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'Why were the docks built in London during the 19th century?'


The old wharves were no longer able to cope with the volume of traffic.

  • By the end of the 18th century, London was the victim of its own success.
  • The expansion of trade meant congestion, with too many ships using the wharves. Some vessels had to wait weeks before they could unload.
  • Some perishable cargoes were ruined by the delays, and many valuable goods were stolen from the ships.
  • For the port to grow, new facilities for loading and unloading goods had to be built.
Black Eagle Wharf with the schooner Express of Alnmouth.
Black Eagle Wharf with the schooner Express of Alnmouth.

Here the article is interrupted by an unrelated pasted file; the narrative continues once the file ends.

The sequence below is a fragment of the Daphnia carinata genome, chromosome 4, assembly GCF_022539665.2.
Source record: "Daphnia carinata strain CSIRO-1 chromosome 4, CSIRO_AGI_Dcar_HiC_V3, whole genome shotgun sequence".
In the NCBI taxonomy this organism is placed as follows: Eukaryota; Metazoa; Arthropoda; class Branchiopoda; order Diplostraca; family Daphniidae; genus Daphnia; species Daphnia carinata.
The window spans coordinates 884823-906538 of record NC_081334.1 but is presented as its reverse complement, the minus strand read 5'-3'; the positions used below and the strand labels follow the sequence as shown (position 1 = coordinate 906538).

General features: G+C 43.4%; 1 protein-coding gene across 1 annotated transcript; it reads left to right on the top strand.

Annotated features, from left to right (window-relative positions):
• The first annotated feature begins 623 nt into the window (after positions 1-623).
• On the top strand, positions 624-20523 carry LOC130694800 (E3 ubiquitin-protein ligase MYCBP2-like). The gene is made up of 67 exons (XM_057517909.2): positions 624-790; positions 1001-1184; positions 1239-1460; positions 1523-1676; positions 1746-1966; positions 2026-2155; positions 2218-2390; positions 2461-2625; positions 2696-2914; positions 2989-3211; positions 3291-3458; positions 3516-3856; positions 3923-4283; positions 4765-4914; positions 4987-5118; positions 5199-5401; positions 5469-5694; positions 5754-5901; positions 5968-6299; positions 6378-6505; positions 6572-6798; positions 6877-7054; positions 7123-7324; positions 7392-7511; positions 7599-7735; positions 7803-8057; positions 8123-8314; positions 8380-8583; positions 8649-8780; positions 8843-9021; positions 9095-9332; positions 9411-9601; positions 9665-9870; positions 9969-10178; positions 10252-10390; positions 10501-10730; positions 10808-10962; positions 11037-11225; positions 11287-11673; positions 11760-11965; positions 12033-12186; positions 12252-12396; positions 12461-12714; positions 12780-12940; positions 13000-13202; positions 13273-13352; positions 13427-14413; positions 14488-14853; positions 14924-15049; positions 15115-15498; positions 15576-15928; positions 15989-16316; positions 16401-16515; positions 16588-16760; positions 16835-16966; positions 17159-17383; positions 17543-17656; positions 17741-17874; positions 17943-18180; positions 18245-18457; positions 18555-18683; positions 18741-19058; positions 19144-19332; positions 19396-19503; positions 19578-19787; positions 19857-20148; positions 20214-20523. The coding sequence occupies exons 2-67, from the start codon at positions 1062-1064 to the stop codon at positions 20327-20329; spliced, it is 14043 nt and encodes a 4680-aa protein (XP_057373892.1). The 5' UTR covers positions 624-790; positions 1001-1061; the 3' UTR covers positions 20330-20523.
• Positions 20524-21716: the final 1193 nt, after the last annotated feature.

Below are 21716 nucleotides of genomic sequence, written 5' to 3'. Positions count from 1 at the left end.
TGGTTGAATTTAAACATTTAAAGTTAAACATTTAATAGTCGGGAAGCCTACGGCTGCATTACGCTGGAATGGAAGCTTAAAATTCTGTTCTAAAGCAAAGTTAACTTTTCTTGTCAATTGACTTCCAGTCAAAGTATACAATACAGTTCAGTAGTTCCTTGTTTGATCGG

© National Maritime Museum, London
Repro ID: H0042
Description: The Black Eagle Wharf at Wapping in the late 1850s. Lighters, a sailing barge, coasters and watermen's skiffs are lying off the wharf. The ship alongside the wharf is the schooner 'Express of Alnmouth'. On the quayside, dockers stand under umbrella cranes. In the 18th and 19th centuries Wapping was a centre for mast making and boat building. Housing now occupies this site.
Creator: Unknown
Date: c. 1856-1860
Credit line: National Maritime Museum, London
National Maritime Museum/Royal Observatory Greenwich New Opportunities Fund  
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